(born , Sursee, Switz.), Swiss Roman Catholic theologian whose controversial liberal views led to his censorship by the Vatican in 1979.
Küng studied at in Rome and obtained a doctorate in from the Catholic Institute at the Sorbonne in 1957. He was ordained a Roman Catholic priest in 1954, and he taught at the University of Münster in (1959–60) and at the (1960–96), where he also directed the Institute for Ecumenical Research from 1963. In 1962 he was named by Pope a peritus (theological consultant) for the second Vatican Council.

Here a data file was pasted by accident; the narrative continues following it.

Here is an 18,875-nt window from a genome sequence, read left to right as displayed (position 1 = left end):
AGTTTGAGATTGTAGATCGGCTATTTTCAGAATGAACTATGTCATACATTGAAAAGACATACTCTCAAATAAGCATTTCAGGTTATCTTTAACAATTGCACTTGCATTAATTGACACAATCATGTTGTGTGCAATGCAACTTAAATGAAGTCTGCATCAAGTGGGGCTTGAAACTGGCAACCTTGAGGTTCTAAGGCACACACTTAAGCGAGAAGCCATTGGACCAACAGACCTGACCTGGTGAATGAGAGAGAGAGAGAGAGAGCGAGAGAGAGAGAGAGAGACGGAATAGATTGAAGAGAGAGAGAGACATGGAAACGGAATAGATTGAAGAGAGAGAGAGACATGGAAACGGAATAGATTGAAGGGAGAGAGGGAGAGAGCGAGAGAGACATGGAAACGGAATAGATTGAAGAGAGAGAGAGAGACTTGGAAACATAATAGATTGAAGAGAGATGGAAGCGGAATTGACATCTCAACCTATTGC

Küng’s prolific writings questioned the formulation of such traditional church doctrine as , the divinity of Christ, and teachings about the . In 1979 a Vatican censure that banned his teaching as a Catholic theologian provoked international controversy, and in 1980 a settlement was reached at that allowed him to teach under secular rather than Catholic auspices. His more recent research has focused on interreligious cooperation and the creation of a global ethic. His publications include Rechtfertigung: Die Lehre Karl Barths und eine Katholische Besinnung (1957; Justification: The Doctrine of Karl Barth and a Catholic Reflection), Konzil und Wiedervereinigung (1960; The Council, Reform, and Reunion), Die Kirche (1967; The Church), Unfehlbar?(1970; Infallible?), Christ sein (1974; On Being a Christian), Existiert Gott? (1978; Does God Exist?), and Ewiges Leben? (1982; Eternal Life?).